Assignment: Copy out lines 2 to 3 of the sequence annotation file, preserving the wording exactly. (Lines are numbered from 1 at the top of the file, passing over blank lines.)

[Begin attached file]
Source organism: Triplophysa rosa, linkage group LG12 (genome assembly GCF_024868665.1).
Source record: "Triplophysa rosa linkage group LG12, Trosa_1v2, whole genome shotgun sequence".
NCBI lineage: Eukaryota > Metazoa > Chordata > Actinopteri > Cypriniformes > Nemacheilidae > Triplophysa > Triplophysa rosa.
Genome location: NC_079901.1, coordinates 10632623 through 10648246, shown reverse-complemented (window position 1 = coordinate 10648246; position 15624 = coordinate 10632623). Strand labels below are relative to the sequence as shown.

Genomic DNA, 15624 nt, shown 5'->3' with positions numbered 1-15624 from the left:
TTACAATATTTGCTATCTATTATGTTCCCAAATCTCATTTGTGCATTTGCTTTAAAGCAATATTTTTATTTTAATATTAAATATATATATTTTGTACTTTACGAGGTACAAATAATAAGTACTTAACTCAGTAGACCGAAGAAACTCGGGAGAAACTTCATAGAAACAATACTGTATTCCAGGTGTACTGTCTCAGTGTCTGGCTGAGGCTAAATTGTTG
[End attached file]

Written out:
Source record: "Triplophysa rosa linkage group LG12, Trosa_1v2, whole genome shotgun sequence".
NCBI lineage: Eukaryota > Metazoa > Chordata > Actinopteri > Cypriniformes > Nemacheilidae > Triplophysa > Triplophysa rosa.